Drive Bender also provides the user with the ability to seamless expand their storage pool by simply adding a new drive. Adding a new drive expands the pool by the size of the new drive. Existing data within the pool is redistributed to the new drive to ensure the pool remain balanced.

Drive merging and converting
Drive Bender also offers a merge capability, allowing users to take a drive that contains data, and merge that drive (and data) into the pool. In addition there is also a drive conversion feature. This can take and existing drive letter (mounted against a physical drive) and convert this into a pooled drive. Once completed, new hard drives can be added to expand the once fixed drive.

Data redundancy
To further ensure data safety, Drive Bender can automatically duplicate any file added to a Drive Bender pool. File duplication is determined at the folder level and occurs on the fly as data is being written to the pool. More importantly, files are only duplicated across physical drives ensuring maximum safety and data redundancy.

Non-destructive
One of the key Drive Bender features is its non-destructive file system technology. In short, this means that all drives within a Drive Bender pool are utilizing standard NTFS format and file structures. This is to such an extent that a drive can be pulled from the pool and read on any machine capable of reading an NTFS formatted drive. More over, drives attached to the pool can be done so without modification, if a drive is added (not merged) that contains existing data, that data will remain untouched.

Ease to try
Because of our non-destructive file system, taking Drive Bender for a test drive is easy. Simply specify the drives to be included in the pool, and you are ready go. The drives are not formatted (unless specified), the only change made to the drive is the addition of a folder that holds the contents of the pool and a small number of configuration files.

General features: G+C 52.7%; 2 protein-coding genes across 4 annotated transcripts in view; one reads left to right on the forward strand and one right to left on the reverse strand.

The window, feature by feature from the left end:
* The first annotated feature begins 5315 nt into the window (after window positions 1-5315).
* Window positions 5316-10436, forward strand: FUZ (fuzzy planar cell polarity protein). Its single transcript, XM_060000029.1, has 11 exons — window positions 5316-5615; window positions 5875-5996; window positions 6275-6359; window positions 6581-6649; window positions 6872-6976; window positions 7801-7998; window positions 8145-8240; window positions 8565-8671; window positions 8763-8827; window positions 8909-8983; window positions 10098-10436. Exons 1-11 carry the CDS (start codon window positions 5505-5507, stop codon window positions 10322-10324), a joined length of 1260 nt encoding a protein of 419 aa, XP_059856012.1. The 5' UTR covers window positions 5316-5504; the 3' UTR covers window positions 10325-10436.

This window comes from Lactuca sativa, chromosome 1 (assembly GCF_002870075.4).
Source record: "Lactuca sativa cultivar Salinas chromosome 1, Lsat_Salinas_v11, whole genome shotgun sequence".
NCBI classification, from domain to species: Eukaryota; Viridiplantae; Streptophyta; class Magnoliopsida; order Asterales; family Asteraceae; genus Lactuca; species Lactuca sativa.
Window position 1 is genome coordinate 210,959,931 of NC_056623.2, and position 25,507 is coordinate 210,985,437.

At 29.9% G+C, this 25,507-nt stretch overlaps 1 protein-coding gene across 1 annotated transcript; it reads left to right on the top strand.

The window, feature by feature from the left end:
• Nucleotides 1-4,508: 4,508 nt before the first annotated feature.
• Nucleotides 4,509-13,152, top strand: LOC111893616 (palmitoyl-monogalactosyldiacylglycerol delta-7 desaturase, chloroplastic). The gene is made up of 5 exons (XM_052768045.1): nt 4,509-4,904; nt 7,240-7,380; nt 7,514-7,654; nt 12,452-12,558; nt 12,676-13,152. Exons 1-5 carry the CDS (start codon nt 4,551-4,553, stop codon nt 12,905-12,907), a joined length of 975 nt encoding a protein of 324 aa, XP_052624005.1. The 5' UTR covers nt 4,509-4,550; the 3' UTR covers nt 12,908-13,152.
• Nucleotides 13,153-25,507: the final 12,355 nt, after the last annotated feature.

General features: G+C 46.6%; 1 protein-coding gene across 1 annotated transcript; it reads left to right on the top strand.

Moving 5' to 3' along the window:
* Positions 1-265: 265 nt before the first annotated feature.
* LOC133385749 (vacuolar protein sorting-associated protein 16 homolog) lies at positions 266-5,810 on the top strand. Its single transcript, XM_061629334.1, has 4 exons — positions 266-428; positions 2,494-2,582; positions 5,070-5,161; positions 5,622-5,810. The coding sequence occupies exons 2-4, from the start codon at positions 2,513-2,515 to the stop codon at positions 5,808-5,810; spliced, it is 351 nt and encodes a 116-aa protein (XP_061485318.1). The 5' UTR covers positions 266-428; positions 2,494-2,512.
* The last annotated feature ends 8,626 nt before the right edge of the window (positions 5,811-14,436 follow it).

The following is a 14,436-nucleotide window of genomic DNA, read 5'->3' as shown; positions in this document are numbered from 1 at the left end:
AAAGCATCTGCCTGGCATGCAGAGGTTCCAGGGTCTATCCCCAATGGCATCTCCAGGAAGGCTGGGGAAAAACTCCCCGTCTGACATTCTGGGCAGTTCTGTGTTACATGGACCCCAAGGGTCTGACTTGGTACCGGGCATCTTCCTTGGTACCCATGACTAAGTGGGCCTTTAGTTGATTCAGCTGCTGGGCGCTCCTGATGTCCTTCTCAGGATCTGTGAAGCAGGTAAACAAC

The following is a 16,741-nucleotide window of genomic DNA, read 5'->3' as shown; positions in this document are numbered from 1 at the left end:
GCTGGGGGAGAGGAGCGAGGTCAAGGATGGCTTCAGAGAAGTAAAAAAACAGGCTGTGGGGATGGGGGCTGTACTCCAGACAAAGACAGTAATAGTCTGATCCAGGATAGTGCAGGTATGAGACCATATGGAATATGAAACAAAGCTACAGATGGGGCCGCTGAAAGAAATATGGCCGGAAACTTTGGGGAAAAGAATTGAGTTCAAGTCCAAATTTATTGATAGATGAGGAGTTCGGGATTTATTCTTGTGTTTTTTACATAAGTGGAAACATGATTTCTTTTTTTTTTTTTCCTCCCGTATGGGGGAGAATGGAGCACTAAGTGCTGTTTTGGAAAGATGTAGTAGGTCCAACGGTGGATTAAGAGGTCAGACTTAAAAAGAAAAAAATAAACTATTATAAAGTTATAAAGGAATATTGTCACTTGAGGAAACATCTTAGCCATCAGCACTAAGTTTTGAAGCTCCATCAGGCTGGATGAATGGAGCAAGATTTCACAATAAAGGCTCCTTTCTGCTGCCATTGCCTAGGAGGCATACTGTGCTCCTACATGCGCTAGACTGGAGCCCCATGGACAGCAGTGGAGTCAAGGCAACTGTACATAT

The technology
Drive Bender employs existing, proven kernel mode file system technology. Having spent many years developing kernel mode drivers, we are able to use this experience to great extent. The end result is a product whose performance will closely match that of the underlying drive.

Drive Bender doesn’t come without a price, but it is surprisingly reasonable at $40 with life time support and maintenance. This is well worth it for the Windows Home Server crowd and anyone else looking for an easy to expand storage solution with “set it and forget it” redundancy!


So what do you think? Is this worthwhile on the desktop? Will this level the playing field for WHS users waiting to upgrade to WHS 2011?

About the Author

David Hartsock

Executive Editor/Owner/Admin of Daves Computer Tips and all-around good guy - Dave's interest in computers began in the early 1980's during the Apple II era. In the early 1990's the PC began to replace proprietary and mainframe devices in Dave's industry so he began to learn and experiment with the PC. Through DOS, Windows 3.1, Windows 95, Windows 98, Windows 2000, Windows XP, Vista, Windows 7, Windows 8.1, and now Windows 10. Dave became the "go to" guy for friends, family, and coworkers with computer problems. Daves Computer Tips was born in 2006 in an effort to share these experiences with others in an easy to understand, plain English, form.

There are 3 comments

Comments are closed.